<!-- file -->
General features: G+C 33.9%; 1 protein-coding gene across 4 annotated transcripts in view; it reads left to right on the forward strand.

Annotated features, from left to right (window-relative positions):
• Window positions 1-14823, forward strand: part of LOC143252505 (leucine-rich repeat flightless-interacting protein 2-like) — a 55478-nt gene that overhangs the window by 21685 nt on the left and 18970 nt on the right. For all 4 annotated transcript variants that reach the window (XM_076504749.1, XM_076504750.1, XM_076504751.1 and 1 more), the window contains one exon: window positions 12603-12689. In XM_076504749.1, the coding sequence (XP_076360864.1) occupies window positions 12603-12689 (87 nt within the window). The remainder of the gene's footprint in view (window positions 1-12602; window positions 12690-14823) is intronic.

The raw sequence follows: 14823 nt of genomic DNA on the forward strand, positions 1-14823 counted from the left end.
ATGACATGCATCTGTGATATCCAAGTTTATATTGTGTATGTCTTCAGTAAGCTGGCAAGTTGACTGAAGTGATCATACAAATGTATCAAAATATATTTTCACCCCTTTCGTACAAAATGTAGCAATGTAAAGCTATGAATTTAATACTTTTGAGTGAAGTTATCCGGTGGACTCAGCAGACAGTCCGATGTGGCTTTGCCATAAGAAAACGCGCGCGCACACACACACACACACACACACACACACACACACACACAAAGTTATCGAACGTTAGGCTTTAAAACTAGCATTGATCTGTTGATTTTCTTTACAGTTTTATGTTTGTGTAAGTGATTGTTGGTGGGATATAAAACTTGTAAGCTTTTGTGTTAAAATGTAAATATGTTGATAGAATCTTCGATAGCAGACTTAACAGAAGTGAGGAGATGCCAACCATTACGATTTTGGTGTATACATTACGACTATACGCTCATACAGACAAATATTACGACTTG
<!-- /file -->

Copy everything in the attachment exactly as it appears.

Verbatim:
General features: G+C 33.9%; 1 protein-coding gene across 4 annotated transcripts in view; it reads left to right on the forward strand.

Annotated features, from left to right (window-relative positions):
• Window positions 1-14823, forward strand: part of LOC143252505 (leucine-rich repeat flightless-interacting protein 2-like) — a 55478-nt gene that overhangs the window by 21685 nt on the left and 18970 nt on the right. For all 4 annotated transcript variants that reach the window (XM_076504749.1, XM_076504750.1, XM_076504751.1 and 1 more), the window contains one exon: window positions 12603-12689. In XM_076504749.1, the coding sequence (XP_076360864.1) occupies window positions 12603-12689 (87 nt within the window). The remainder of the gene's footprint in view (window positions 1-12602; window positions 12690-14823) is intronic.

The raw sequence follows: 14823 nt of genomic DNA on the forward strand, positions 1-14823 counted from the left end.
ATGACATGCATCTGTGATATCCAAGTTTATATTGTGTATGTCTTCAGTAAGCTGGCAAGTTGACTGAAGTGATCATACAAATGTATCAAAATATATTTTCACCCCTTTCGTACAAAATGTAGCAATGTAAAGCTATGAATTTAATACTTTTGAGTGAAGTTATCCGGTGGACTCAGCAGACAGTCCGATGTGGCTTTGCCATAAGAAAACGCGCGCGCACACACACACACACACACACACACACACACACACACACAAAGTTATCGAACGTTAGGCTTTAAAACTAGCATTGATCTGTTGATTTTCTTTACAGTTTTATGTTTGTGTAAGTGATTGTTGGTGGGATATAAAACTTGTAAGCTTTTGTGTTAAAATGTAAATATGTTGATAGAATCTTCGATAGCAGACTTAACAGAAGTGAGGAGATGCCAACCATTACGATTTTGGTGTATACATTACGACTATACGCTCATACAGACAAATATTACGACTTG